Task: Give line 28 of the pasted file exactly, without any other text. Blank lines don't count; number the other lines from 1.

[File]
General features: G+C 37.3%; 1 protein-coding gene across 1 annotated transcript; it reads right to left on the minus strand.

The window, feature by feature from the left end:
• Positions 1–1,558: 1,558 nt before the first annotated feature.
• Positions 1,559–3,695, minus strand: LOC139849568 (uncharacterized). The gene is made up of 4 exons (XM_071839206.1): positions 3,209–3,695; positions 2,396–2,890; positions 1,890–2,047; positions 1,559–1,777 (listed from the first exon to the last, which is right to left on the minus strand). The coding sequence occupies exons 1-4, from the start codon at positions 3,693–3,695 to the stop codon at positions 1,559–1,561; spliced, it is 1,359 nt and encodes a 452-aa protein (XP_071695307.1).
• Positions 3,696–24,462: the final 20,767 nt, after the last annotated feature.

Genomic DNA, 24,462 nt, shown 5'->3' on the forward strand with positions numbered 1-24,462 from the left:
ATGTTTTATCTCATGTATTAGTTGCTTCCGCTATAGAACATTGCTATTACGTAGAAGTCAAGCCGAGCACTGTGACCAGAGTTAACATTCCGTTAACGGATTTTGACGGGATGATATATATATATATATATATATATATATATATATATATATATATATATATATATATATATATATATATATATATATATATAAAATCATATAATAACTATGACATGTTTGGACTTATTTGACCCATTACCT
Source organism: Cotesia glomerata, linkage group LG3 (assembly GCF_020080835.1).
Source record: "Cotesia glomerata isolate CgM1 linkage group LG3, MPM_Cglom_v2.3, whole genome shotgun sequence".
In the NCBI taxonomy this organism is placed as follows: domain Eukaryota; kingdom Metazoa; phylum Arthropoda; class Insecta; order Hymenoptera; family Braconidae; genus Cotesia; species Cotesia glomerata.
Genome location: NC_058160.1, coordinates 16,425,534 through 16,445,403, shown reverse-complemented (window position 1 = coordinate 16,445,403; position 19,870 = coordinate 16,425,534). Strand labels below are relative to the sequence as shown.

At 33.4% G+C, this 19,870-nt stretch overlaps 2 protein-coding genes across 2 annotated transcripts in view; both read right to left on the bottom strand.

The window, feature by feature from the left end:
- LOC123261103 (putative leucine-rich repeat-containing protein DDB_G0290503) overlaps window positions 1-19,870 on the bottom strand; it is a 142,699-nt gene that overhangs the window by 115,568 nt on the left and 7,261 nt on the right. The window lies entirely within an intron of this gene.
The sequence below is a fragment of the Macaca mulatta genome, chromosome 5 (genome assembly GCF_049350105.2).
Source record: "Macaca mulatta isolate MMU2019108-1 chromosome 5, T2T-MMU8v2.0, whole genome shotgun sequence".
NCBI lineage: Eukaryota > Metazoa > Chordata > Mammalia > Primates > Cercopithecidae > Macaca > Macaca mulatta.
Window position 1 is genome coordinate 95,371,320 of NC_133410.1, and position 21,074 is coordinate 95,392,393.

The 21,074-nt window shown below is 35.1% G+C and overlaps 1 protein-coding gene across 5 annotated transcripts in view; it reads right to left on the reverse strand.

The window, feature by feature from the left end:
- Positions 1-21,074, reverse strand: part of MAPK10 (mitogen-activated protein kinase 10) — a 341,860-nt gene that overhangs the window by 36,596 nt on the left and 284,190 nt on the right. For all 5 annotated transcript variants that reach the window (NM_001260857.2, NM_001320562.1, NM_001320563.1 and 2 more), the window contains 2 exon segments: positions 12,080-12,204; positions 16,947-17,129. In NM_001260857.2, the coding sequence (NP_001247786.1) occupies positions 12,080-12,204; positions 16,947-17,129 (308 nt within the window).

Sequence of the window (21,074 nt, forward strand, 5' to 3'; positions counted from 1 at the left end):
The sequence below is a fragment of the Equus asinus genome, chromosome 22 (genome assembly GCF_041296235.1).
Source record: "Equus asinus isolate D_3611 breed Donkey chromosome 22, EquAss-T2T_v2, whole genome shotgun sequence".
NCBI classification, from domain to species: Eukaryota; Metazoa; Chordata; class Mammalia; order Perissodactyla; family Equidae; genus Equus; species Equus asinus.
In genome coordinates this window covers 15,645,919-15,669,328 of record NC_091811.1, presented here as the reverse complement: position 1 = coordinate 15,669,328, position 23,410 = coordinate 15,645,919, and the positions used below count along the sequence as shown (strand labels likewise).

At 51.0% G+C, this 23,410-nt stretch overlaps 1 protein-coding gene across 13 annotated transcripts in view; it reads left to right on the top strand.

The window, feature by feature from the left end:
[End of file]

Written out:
The window, feature by feature from the left end: